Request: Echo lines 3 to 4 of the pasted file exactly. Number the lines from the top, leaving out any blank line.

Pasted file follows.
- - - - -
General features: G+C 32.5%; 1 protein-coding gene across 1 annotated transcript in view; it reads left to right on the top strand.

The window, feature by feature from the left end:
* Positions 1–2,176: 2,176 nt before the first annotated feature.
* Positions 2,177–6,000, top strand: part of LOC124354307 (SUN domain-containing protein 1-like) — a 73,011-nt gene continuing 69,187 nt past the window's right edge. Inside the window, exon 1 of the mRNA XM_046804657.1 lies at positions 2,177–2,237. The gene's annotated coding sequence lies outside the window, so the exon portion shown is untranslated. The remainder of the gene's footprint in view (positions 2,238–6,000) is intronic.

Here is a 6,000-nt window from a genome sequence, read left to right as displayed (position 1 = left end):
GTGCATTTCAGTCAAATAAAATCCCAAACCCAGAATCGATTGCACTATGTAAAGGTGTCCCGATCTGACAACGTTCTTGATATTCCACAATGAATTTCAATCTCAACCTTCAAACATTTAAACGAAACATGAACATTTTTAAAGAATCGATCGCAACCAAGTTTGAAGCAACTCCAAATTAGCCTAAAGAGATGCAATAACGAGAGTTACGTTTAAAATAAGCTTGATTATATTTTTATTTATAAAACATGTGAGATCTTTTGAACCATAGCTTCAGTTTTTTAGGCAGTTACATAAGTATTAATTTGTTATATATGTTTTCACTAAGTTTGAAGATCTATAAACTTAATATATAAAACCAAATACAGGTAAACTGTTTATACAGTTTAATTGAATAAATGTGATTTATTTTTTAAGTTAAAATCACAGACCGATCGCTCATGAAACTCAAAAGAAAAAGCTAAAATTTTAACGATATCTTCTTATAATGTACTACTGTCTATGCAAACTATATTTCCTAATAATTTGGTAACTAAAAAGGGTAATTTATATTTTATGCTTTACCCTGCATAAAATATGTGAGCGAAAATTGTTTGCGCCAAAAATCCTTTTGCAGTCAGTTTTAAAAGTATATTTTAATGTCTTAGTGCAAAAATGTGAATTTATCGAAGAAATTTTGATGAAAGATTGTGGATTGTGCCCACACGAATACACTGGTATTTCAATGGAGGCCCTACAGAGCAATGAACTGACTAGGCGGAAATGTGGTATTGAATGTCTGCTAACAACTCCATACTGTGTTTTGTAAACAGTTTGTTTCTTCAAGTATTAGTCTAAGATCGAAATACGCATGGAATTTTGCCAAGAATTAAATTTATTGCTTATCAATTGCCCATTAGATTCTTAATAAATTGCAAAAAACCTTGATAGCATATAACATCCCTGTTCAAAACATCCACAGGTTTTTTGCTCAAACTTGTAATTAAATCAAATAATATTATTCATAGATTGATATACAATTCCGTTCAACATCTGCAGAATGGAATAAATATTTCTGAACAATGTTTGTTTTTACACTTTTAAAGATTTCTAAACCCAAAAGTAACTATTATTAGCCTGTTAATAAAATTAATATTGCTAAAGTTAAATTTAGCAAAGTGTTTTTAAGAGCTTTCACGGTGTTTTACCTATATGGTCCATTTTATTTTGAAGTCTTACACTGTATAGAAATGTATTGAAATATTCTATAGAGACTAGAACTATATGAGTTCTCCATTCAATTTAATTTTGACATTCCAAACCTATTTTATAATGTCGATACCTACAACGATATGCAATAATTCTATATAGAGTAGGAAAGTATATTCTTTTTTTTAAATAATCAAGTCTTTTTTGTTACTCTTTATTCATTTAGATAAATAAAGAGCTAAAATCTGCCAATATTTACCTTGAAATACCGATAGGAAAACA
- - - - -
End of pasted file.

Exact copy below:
* Positions 1–2,176: 2,176 nt before the first annotated feature.
* Positions 2,177–6,000, top strand: part of LOC124354307 (SUN domain-containing protein 1-like) — a 73,011-nt gene continuing 69,187 nt past the window's right edge. Inside the window, exon 1 of the mRNA XM_046804657.1 lies at positions 2,177–2,237. The gene's annotated coding sequence lies outside the window, so the exon portion shown is untranslated. The remainder of the gene's footprint in view (positions 2,238–6,000) is intronic.